This exploratory study used a researcher developed survey to examine the relative value of instrumental, emotional, and informational support for Reserve Component spouses during deployment. Although all types of support were valued by nearly all study participants, significant differences were found between ratings of helpfulness for each type of support. Emotional support was the support type most valued by 73.1% of spouses in this study. Instrumental support was most valued by21.1%, and only 2.8% of spouses valued informational support most. Regression analyses were used to identify factors that were predictive of value placed on each type of social support. The analyses included independent variables of developmental family life cycle stage, deployment experience, number of children, employment status, and ratings of stress. Findings included that level of stress was a significant predictor in all three models, indicating that spouses experiencing higher levels of distress during deployment place higher value on all three types of support. A significant relationship was found between number of children and value of instrumental support. A significant negative relationship was found between deployment experience and value of informational support. This study also explored the role of solicited and unsolicited support. Spouses in this study indicated their needs were most effectively met through solicited and unsolicited support in nearly equal numbers. Implications for practice, limitations of the study, and recommendations for future research are discussed.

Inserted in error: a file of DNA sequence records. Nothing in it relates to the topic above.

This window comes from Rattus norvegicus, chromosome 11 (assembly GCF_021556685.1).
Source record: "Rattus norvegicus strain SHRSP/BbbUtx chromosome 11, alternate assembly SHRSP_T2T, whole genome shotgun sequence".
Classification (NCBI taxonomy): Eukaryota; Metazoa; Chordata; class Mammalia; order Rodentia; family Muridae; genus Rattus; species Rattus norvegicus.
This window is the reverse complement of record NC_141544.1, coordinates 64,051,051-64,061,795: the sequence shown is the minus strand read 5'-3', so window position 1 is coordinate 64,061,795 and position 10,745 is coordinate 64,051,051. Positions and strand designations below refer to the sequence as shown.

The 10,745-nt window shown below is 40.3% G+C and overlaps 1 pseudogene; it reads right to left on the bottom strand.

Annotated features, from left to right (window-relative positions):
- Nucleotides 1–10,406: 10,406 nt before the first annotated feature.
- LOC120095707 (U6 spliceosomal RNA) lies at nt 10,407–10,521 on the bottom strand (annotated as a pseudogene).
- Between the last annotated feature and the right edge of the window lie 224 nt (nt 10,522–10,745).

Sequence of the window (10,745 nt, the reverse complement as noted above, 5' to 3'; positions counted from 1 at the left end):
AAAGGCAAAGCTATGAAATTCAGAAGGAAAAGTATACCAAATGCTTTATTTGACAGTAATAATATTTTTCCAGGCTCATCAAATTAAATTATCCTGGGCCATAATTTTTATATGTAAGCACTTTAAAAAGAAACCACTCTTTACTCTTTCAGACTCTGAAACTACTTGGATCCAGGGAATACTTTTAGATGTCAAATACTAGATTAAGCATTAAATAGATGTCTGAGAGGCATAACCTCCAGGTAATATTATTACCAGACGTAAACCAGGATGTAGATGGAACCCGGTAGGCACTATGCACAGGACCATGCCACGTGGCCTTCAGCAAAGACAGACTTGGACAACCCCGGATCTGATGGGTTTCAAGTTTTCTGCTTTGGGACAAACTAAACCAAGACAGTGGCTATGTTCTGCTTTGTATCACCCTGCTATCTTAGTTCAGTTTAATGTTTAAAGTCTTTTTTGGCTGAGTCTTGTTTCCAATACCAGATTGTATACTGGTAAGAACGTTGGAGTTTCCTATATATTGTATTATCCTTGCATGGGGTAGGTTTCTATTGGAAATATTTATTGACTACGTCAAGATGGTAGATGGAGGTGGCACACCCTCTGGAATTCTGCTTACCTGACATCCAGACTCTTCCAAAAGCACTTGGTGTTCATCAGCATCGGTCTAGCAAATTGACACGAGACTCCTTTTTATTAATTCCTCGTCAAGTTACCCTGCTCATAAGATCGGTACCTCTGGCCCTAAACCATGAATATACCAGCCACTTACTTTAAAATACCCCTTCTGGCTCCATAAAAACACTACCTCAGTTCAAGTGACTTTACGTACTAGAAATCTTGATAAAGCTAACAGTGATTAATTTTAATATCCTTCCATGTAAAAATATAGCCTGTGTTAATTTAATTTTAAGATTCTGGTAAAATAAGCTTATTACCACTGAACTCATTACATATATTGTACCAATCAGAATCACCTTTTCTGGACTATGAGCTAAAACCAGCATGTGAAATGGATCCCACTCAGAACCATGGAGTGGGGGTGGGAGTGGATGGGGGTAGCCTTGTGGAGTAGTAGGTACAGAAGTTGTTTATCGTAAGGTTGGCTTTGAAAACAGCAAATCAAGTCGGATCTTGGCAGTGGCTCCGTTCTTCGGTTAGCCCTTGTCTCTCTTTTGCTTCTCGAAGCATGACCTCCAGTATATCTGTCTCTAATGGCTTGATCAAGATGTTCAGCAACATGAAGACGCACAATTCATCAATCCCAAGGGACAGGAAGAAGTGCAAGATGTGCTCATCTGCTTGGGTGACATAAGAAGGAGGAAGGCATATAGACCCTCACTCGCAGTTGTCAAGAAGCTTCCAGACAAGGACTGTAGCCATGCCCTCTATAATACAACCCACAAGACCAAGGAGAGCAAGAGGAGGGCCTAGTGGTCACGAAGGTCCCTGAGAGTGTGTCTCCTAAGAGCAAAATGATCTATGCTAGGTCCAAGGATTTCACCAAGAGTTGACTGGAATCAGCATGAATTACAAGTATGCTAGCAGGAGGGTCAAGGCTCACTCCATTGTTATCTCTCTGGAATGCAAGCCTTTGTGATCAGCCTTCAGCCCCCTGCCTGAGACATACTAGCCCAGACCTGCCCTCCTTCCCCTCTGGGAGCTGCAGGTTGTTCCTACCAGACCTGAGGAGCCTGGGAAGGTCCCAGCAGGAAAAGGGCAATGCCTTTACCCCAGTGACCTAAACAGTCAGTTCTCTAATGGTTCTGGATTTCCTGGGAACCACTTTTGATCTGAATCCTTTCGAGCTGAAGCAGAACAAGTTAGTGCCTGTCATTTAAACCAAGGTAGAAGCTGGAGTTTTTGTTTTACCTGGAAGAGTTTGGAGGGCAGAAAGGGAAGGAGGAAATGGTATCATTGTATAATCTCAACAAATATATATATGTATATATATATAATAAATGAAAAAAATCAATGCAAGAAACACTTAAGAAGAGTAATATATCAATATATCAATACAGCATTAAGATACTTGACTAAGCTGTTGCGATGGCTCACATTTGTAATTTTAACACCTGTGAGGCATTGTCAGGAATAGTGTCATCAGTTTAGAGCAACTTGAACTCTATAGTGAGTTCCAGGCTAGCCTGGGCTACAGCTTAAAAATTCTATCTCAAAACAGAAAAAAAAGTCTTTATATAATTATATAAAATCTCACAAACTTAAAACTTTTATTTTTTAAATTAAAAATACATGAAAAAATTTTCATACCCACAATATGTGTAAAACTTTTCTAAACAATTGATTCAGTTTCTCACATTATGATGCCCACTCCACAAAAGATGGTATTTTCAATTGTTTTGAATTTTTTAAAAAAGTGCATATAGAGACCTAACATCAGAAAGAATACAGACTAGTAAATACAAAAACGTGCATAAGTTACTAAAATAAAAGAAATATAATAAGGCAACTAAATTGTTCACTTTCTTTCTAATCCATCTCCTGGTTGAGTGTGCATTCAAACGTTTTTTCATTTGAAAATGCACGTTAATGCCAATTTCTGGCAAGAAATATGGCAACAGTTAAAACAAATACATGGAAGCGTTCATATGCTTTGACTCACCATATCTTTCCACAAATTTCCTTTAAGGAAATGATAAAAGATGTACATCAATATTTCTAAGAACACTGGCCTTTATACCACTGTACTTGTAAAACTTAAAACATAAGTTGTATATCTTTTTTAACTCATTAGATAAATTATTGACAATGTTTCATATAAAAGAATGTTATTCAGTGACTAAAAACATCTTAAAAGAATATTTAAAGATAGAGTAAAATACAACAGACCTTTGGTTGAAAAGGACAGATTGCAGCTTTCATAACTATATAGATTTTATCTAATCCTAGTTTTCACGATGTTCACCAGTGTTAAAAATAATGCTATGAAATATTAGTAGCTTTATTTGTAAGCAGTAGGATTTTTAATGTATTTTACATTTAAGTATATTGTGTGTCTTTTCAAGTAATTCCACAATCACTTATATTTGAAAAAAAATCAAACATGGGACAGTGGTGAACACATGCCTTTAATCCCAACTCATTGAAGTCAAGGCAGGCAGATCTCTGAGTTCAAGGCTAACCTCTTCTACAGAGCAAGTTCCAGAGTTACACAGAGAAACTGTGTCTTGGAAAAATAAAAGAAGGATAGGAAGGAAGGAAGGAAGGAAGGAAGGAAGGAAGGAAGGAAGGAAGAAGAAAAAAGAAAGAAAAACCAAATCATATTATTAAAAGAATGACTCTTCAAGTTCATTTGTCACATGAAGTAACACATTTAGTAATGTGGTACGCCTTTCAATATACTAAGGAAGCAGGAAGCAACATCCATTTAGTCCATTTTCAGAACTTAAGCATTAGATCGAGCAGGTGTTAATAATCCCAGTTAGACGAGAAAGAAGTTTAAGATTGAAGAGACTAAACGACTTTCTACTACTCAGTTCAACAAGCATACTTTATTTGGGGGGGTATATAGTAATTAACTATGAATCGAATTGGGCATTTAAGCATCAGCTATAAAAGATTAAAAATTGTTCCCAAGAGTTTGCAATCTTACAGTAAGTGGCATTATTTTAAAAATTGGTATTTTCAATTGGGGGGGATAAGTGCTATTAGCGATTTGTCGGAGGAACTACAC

Diane Coursol

Committee Member

Jacqueline Lewis

Committee Member

Richard Auger

Committee Member

Tracy Peed

Date of Degree




Document Type



Doctor of Education (EdD)


Counseling and Student Personnel





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